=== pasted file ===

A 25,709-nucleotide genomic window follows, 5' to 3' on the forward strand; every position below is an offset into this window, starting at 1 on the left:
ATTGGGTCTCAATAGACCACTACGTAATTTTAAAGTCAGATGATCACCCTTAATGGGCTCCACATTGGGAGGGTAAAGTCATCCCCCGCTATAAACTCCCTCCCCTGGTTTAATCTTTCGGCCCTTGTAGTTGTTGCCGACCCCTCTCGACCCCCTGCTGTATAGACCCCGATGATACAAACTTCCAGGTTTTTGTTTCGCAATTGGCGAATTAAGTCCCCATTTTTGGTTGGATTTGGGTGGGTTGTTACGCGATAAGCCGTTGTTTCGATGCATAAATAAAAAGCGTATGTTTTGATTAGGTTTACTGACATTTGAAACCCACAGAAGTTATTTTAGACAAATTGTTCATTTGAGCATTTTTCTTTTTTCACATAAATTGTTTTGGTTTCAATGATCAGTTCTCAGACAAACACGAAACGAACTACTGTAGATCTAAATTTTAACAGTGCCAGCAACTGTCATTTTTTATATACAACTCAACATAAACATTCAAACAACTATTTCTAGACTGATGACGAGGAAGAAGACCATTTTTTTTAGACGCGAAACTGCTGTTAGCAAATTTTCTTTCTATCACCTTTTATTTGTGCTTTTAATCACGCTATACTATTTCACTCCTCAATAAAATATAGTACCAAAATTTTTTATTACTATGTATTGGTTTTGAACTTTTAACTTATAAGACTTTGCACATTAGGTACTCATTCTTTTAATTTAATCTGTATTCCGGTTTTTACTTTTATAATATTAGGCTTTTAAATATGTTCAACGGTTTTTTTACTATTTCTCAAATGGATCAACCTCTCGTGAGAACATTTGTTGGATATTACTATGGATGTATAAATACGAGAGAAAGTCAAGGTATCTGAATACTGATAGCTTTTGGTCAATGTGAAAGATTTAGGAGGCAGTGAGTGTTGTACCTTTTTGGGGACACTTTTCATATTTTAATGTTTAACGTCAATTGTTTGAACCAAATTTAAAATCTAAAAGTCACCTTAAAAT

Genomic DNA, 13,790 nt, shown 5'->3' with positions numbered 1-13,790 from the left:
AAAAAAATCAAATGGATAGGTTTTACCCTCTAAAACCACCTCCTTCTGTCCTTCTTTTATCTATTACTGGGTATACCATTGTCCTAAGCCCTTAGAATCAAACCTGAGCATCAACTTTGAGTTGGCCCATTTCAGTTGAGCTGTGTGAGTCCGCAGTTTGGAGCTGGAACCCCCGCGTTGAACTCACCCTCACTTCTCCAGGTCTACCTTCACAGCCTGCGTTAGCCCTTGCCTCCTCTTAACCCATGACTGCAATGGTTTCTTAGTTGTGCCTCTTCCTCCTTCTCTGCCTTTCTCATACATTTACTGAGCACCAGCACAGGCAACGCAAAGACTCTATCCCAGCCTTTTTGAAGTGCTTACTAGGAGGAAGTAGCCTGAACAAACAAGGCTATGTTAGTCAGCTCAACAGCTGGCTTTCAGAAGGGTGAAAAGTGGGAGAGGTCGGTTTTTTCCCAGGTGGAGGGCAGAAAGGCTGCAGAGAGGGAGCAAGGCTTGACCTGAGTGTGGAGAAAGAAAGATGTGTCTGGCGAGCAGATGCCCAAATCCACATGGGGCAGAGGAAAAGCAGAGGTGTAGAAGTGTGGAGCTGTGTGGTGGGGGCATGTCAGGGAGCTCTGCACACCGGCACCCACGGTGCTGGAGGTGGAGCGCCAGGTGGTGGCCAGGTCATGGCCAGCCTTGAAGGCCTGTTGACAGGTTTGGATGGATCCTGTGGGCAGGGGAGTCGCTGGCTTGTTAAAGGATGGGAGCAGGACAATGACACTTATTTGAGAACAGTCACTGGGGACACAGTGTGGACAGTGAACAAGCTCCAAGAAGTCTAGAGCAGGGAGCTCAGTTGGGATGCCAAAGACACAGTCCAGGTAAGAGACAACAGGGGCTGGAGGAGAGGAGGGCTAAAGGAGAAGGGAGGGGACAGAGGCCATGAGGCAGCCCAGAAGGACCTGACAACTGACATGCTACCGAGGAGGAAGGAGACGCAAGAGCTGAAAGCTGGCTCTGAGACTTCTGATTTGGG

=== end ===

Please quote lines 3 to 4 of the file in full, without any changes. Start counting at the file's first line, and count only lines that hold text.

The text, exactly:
Genomic DNA, 13,790 nt, shown 5'->3' with positions numbered 1-13,790 from the left:
AAAAAAATCAAATGGATAGGTTTTACCCTCTAAAACCACCTCCTTCTGTCCTTCTTTTATCTATTACTGGGTATACCATTGTCCTAAGCCCTTAGAATCAAACCTGAGCATCAACTTTGAGTTGGCCCATTTCAGTTGAGCTGTGTGAGTCCGCAGTTTGGAGCTGGAACCCCCGCGTTGAACTCACCCTCACTTCTCCAGGTCTACCTTCACAGCCTGCGTTAGCCCTTGCCTCCTCTTAACCCATGACTGCAATGGTTTCTTAGTTGTGCCTCTTCCTCCTTCTCTGCCTTTCTCATACATTTACTGAGCACCAGCACAGGCAACGCAAAGACTCTATCCCAGCCTTTTTGAAGTGCTTACTAGGAGGAAGTAGCCTGAACAAACAAGGCTATGTTAGTCAGCTCAACAGCTGGCTTTCAGAAGGGTGAAAAGTGGGAGAGGTCGGTTTTTTCCCAGGTGGAGGGCAGAAAGGCTGCAGAGAGGGAGCAAGGCTTGACCTGAGTGTGGAGAAAGAAAGATGTGTCTGGCGAGCAGATGCCCAAATCCACATGGGGCAGAGGAAAAGCAGAGGTGTAGAAGTGTGGAGCTGTGTGGTGGGGGCATGTCAGGGAGCTCTGCACACCGGCACCCACGGTGCTGGAGGTGGAGCGCCAGGTGGTGGCCAGGTCATGGCCAGCCTTGAAGGCCTGTTGACAGGTTTGGATGGATCCTGTGGGCAGGGGAGTCGCTGGCTTGTTAAAGGATGGGAGCAGGACAATGACACTTATTTGAGAACAGTCACTGGGGACACAGTGTGGACAGTGAACAAGCTCCAAGAAGTCTAGAGCAGGGAGCTCAGTTGGGATGCCAAAGACACAGTCCAGGTAAGAGACAACAGGGGCTGGAGGAGAGGAGGGCTAAAGGAGAAGGGAGGGGACAGAGGCCATGAGGCAGCCCAGAAGGACCTGACAACTGACATGCTACCGAGGAGGAAGGAGACGCAAGAGCTGAAAGCTGGCTCTGAGACTTCTGATTTGGG